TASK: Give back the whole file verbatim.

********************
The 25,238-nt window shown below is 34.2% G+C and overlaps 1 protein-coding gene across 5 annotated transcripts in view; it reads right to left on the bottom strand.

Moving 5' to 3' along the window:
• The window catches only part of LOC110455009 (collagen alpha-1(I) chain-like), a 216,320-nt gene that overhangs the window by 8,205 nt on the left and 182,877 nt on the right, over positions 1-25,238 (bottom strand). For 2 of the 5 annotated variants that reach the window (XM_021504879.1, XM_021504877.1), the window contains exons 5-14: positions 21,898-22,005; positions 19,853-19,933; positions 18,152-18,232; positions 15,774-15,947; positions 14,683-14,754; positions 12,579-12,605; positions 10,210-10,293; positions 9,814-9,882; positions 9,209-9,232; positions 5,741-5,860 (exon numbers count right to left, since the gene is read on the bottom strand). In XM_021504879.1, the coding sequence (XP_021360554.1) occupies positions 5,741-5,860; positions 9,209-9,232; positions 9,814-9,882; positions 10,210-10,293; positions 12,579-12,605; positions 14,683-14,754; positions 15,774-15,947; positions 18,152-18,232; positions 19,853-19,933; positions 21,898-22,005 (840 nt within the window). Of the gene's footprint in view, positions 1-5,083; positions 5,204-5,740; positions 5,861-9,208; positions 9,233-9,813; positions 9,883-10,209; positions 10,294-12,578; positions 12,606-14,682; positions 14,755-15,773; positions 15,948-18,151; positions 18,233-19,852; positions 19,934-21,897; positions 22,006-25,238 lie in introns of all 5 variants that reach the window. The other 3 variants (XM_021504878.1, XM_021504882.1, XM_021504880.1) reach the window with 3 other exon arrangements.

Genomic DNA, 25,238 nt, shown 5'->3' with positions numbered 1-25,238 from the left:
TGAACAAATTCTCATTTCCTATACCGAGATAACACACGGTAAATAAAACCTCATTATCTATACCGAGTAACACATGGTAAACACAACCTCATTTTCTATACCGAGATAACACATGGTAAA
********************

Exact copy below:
The 25,238-nt window shown below is 34.2% G+C and overlaps 1 protein-coding gene across 5 annotated transcripts in view; it reads right to left on the bottom strand.

Moving 5' to 3' along the window:
• The window catches only part of LOC110455009 (collagen alpha-1(I) chain-like), a 216,320-nt gene that overhangs the window by 8,205 nt on the left and 182,877 nt on the right, over positions 1-25,238 (bottom strand). For 2 of the 5 annotated variants that reach the window (XM_021504879.1, XM_021504877.1), the window contains exons 5-14: positions 21,898-22,005; positions 19,853-19,933; positions 18,152-18,232; positions 15,774-15,947; positions 14,683-14,754; positions 12,579-12,605; positions 10,210-10,293; positions 9,814-9,882; positions 9,209-9,232; positions 5,741-5,860 (exon numbers count right to left, since the gene is read on the bottom strand). In XM_021504879.1, the coding sequence (XP_021360554.1) occupies positions 5,741-5,860; positions 9,209-9,232; positions 9,814-9,882; positions 10,210-10,293; positions 12,579-12,605; positions 14,683-14,754; positions 15,774-15,947; positions 18,152-18,232; positions 19,853-19,933; positions 21,898-22,005 (840 nt within the window). Of the gene's footprint in view, positions 1-5,083; positions 5,204-5,740; positions 5,861-9,208; positions 9,233-9,813; positions 9,883-10,209; positions 10,294-12,578; positions 12,606-14,682; positions 14,755-15,773; positions 15,948-18,151; positions 18,233-19,852; positions 19,934-21,897; positions 22,006-25,238 lie in introns of all 5 variants that reach the window. The other 3 variants (XM_021504878.1, XM_021504882.1, XM_021504880.1) reach the window with 3 other exon arrangements.

Genomic DNA, 25,238 nt, shown 5'->3' with positions numbered 1-25,238 from the left:
TGAACAAATTCTCATTTCCTATACCGAGATAACACACGGTAAATAAAACCTCATTATCTATACCGAGTAACACATGGTAAACACAACCTCATTTTCTATACCGAGATAACACATGGTAAA